Driving and using machines
Atropine Injection may affect your vision or your mood (you might become excited or delirious or become confused). If you feel at all unwell you should not drive or use machinery.
Sulfate e Injection in this leaflet)
This medicine is an injection which will be given to you by a doctor. Your doctor will determine the dose you require. It will be given under the skin, into a vein or into a muscle.
Adults (including the elderly):
As treatment to increase heart rate:
• 100 micrograms into the vein or under the skin.
For reducing fluid in the lungs during an operation:
• 300 - 600 micrograms under the skin or into a muscle 30 minutes before the anaesthetic
• Alternatively, 300-600 micrograms may be given into a vein immediately before the anaesthetic.
For drying fluids during an operation (given 30 minutes before the anaesthetic):
• Premature Up to 60 micrograms given under the skin
• Full term Up to 100 micrograms given under the skin
• 6-12 months Up to 200 micrograms given under the skin.
• Up to 20 micrograms per kg of body weight given into a muscle.
if you think you have been given too much Atropine injection
This medicine is given to you by your doctor so it is unlikely you will receive too much. Your doctor has information on how to recognise and treat an overdose. If you are concerned about your treatment, please talk to your doctor.
Like all medicines Atropine Injection can cause side effects, although not everybody gets them.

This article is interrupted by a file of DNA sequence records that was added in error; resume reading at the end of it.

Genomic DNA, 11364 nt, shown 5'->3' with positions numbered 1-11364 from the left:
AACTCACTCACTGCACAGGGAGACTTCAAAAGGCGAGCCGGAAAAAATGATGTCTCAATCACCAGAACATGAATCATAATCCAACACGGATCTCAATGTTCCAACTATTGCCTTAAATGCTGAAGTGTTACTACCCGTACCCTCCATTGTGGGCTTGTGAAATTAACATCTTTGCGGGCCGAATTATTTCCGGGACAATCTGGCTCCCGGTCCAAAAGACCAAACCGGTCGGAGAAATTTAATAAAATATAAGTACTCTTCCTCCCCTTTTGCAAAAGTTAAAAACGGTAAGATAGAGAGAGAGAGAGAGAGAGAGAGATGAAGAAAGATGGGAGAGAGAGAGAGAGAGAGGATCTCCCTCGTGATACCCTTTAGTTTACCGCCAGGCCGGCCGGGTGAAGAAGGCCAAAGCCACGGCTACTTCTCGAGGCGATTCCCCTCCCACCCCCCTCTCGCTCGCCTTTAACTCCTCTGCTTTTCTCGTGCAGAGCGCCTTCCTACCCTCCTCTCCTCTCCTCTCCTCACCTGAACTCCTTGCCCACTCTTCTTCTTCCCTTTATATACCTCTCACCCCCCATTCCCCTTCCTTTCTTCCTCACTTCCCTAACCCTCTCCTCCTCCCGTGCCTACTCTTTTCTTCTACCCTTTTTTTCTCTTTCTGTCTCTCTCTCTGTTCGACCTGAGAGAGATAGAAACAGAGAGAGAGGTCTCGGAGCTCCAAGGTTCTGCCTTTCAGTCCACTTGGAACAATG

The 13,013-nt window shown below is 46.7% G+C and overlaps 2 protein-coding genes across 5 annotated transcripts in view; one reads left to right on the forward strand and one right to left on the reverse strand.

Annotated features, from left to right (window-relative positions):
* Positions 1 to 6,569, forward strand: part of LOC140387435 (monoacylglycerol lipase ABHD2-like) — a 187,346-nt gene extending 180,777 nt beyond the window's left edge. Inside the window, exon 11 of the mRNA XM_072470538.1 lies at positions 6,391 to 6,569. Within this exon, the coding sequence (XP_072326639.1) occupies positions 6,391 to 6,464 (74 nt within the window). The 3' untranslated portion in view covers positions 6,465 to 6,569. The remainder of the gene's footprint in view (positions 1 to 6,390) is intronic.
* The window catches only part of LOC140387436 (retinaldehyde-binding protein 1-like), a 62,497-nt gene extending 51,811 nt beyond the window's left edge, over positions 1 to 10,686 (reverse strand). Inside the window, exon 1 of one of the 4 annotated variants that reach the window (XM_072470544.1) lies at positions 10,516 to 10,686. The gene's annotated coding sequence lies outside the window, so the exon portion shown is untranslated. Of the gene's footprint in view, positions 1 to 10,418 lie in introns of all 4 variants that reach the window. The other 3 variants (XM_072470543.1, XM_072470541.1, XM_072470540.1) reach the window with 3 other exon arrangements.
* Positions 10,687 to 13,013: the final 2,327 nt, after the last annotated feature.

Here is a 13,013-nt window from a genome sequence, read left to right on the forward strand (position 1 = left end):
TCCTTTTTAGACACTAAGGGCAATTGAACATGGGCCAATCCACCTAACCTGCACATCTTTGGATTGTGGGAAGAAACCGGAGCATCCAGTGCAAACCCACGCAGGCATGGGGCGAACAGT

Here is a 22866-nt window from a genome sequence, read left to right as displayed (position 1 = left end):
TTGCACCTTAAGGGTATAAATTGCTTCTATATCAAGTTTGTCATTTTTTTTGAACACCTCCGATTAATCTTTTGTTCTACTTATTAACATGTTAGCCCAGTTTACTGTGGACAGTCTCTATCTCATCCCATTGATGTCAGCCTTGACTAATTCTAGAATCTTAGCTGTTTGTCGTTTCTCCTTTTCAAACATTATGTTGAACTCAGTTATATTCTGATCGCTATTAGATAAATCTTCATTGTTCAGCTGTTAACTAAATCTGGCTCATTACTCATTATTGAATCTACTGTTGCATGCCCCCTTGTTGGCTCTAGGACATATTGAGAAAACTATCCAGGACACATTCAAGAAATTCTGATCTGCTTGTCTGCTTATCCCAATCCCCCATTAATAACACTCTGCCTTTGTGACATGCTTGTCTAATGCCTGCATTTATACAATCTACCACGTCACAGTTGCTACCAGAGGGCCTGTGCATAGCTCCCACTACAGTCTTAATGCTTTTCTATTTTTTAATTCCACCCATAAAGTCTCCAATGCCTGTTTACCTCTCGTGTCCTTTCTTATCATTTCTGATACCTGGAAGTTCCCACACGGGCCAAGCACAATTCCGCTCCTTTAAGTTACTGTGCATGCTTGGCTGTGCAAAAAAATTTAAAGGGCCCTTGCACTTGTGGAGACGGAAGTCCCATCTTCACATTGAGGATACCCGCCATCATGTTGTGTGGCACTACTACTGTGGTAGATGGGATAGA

Possible side effects include:
• excitement or delirium
• dilated pupils
• fast pulse
• hot flush
• dry skin, dry mouth, thirst
• an irregular heart beat (arrhythmias)
• difficulty passing urine
Rare side effects include:
• a feeling of confusion
• a rash.
If any of these side effects gets serious, or you notice any other side effects not listed in this leaflet, please tell your doctor or nurse.
Keep out of the reach and sight of children
You should not be given this medicine if it has passed the expiry date shown on the ampoule label. The expiry date refers to the last day of that month. The doctor or nurse will check that the product has not passed this date.
What Atropine injection contains:
The active ingredient is Atropine Sulfate 0.04% w/v.
The other ingredients are sodium chloride and water for injections. It may also include sodium hydroxide and sulphuric acid to make a neutral solution.
What Atropine injection looks like and contents of the pack:
Atropine Injection is a clear, colourless solution supplied in glass ampoules each containing 1ml. The ampoules are supplied to your pharmacist or doctor in packs of 10.
The Marketing Authorisation Holder and Manufacturer:
Martindale Pharmaceuticals, Bampton Road, Harold Hill, Romford, RM3 8UG, UK
Product Licence Number: 01883/6122R
Date of last revision: August 2013
if you would like any more information, or would like the leaflet in a different format, please contact Medical information at the above address.
Bampton Road, Harold Hill, Romford, RM3 8UG, United Kingdom